Just as important as selecting the right platform, adds Hannah, is striking the right balance and tone of content.

‘People don’t want to be preached at or sold to all the time,’ she explained. ‘Social media should be engaging. If you look at brands such as Innocent Drinks, you will see how they use humour to draw people in and encourage them to interact. This is particularly important for product-based companies, as people don’t want to see sales posts all the time.

‘If you do want to promote a product, you need to position in it a way which identifies a problem or a need you have identified or experienced and then explain how this product has solved that problem. Create a story and write something to which your followers will relate.’

Recommending that most small- to medium-sized businesses post three times per week, Hannah acknowledges that many people are daunted by the thought of finding that level of content.

‘One of the best parts of my job is going behind the scenes of businesses and finding out about the companies and the people driving them,’ she said. ‘I can then remind people how great their business is and just how much there is that they can share. We can then draw up a calendar of content ideas for the month ahead.

‘As well as updating your feed, it is important not to overlook the value of stories. These 24-hour fleeting snapshots of life behind the scenes are very popular and help to increase people’s understanding of what you and your business are all about.’

While drawing up content calendars with clients may alleviate people’s misgivings about the time involved in maintaining their social-media presence, Hannah acknowledges that the biggest barrier for many is the fear of negative reviews.

‘It’s such a shame that there is so much negativity out there and I don’t think people realise the impact that their post can have on a business,’ she said. ‘I understand that businesses can make mistakes but a lot of the issues you see raised on social media could have been resolved at the time of the incident.’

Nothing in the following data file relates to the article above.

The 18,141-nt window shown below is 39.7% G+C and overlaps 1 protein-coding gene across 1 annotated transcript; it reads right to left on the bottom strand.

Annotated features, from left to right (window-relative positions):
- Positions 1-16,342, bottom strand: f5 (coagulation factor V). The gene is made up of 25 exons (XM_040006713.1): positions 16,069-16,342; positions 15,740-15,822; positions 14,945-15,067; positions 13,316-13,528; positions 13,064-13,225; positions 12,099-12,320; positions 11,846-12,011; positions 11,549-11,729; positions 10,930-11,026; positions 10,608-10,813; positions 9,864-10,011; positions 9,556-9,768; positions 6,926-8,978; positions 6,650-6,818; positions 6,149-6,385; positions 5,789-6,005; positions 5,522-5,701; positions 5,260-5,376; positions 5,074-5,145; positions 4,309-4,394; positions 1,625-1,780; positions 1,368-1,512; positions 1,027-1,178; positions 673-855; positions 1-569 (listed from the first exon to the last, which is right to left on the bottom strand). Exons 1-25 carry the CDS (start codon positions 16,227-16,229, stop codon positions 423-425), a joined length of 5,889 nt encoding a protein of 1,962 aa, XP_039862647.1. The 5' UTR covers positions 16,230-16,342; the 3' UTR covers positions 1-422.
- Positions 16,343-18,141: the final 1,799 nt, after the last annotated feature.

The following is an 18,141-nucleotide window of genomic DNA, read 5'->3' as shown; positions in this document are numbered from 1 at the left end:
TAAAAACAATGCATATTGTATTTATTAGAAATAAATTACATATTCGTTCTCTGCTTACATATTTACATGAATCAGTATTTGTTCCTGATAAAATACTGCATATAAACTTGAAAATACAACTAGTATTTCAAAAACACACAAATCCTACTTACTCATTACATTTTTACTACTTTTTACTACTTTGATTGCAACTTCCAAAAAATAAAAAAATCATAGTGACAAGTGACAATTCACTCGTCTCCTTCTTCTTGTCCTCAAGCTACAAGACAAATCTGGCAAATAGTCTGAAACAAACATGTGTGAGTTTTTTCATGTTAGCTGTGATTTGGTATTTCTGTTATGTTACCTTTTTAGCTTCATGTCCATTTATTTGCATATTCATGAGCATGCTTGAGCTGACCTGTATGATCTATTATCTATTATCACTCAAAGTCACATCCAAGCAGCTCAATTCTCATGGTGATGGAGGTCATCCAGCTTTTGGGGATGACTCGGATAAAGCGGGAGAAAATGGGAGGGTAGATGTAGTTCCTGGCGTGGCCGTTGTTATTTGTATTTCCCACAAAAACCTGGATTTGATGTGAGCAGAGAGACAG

Although deploring some of the vitriol seen online, Hannah is adamant that this should not stop a business from embracing the platforms.

‘The conversation is happening and you’re either part of it or you’re not,’ she said. ‘And it’s nothing new. In the past, these conversations took place in pubs or coffee shops and you didn’t know anything about them.

‘At least now, you are aware of them and can respond – although I would recommend taking the conversation offline and encouraging the complainant to contact you personally so that you discuss the issue privately.’

Another area of concern to some business owners, particularly those first venturing into the social area, is the number of followers they attract.

‘My advice is not to worry too much about numbers and to stay true to yourself,’ she said. ‘People get so concerned about trying to attract as wide an audience as possible that they forget who their target audience is. It is better to have 100 followers who are really engaged with you than to have 1,000 who aren’t really interested.

‘Think of social media as an extension of your business and don’t be scared of it. It does bring challenges but the opportunities far outweigh the downsides. After all, from a business perspective, where else do you get a free tool that enables you to speak to thousands of people while you sit in your pyjamas and have your breakfast at home?’

- Advertisement -
- Advertisement -

Latest Stories

- Advertisement -

UK News

- Advertisement -
- Advertisement -

Read the latest free supplements

Read the Town Crier, Le Rocher and a whole host of other subjects like mortgage advice, business, cycling, travel and property.